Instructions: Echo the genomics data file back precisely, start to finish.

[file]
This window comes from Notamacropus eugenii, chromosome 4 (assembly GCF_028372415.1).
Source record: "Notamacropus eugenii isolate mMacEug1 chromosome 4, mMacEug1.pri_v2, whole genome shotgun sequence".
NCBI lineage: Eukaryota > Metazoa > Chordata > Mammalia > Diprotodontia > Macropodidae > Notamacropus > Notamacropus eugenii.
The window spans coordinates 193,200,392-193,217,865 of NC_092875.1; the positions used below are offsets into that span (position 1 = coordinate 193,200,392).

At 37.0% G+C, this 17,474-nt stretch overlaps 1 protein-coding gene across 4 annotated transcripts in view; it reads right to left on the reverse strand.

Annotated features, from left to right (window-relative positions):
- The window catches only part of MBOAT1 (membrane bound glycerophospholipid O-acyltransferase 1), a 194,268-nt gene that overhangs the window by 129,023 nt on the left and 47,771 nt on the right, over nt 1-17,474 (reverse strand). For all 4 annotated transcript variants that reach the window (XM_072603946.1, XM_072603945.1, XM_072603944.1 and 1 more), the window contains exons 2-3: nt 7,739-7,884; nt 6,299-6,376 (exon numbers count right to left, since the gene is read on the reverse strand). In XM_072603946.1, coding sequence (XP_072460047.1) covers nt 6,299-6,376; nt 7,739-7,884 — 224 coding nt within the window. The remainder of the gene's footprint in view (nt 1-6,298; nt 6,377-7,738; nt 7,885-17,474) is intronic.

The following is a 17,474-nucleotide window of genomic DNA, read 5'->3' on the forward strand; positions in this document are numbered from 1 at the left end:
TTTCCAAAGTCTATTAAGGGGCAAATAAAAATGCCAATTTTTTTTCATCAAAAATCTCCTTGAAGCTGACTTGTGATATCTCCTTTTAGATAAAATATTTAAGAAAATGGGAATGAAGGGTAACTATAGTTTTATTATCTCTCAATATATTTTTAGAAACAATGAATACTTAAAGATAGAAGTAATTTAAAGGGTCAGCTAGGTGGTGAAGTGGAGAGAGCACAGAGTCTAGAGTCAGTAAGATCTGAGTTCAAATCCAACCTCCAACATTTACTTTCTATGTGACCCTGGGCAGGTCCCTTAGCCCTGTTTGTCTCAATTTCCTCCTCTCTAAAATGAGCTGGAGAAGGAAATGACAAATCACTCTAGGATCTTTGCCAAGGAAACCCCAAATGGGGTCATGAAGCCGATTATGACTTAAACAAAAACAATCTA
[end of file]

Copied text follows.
This window comes from Notamacropus eugenii, chromosome 4 (assembly GCF_028372415.1).
Source record: "Notamacropus eugenii isolate mMacEug1 chromosome 4, mMacEug1.pri_v2, whole genome shotgun sequence".
NCBI lineage: Eukaryota > Metazoa > Chordata > Mammalia > Diprotodontia > Macropodidae > Notamacropus > Notamacropus eugenii.
The window spans coordinates 193,200,392-193,217,865 of NC_092875.1; the positions used below are offsets into that span (position 1 = coordinate 193,200,392).

At 37.0% G+C, this 17,474-nt stretch overlaps 1 protein-coding gene across 4 annotated transcripts in view; it reads right to left on the reverse strand.

Annotated features, from left to right (window-relative positions):
- The window catches only part of MBOAT1 (membrane bound glycerophospholipid O-acyltransferase 1), a 194,268-nt gene that overhangs the window by 129,023 nt on the left and 47,771 nt on the right, over nt 1-17,474 (reverse strand). For all 4 annotated transcript variants that reach the window (XM_072603946.1, XM_072603945.1, XM_072603944.1 and 1 more), the window contains exons 2-3: nt 7,739-7,884; nt 6,299-6,376 (exon numbers count right to left, since the gene is read on the reverse strand). In XM_072603946.1, coding sequence (XP_072460047.1) covers nt 6,299-6,376; nt 7,739-7,884 — 224 coding nt within the window. The remainder of the gene's footprint in view (nt 1-6,298; nt 6,377-7,738; nt 7,885-17,474) is intronic.

The following is a 17,474-nucleotide window of genomic DNA, read 5'->3' on the forward strand; positions in this document are numbered from 1 at the left end:
TTTCCAAAGTCTATTAAGGGGCAAATAAAAATGCCAATTTTTTTTCATCAAAAATCTCCTTGAAGCTGACTTGTGATATCTCCTTTTAGATAAAATATTTAAGAAAATGGGAATGAAGGGTAACTATAGTTTTATTATCTCTCAATATATTTTTAGAAACAATGAATACTTAAAGATAGAAGTAATTTAAAGGGTCAGCTAGGTGGTGAAGTGGAGAGAGCACAGAGTCTAGAGTCAGTAAGATCTGAGTTCAAATCCAACCTCCAACATTTACTTTCTATGTGACCCTGGGCAGGTCCCTTAGCCCTGTTTGTCTCAATTTCCTCCTCTCTAAAATGAGCTGGAGAAGGAAATGACAAATCACTCTAGGATCTTTGCCAAGGAAACCCCAAATGGGGTCATGAAGCCGATTATGACTTAAACAAAAACAATCTA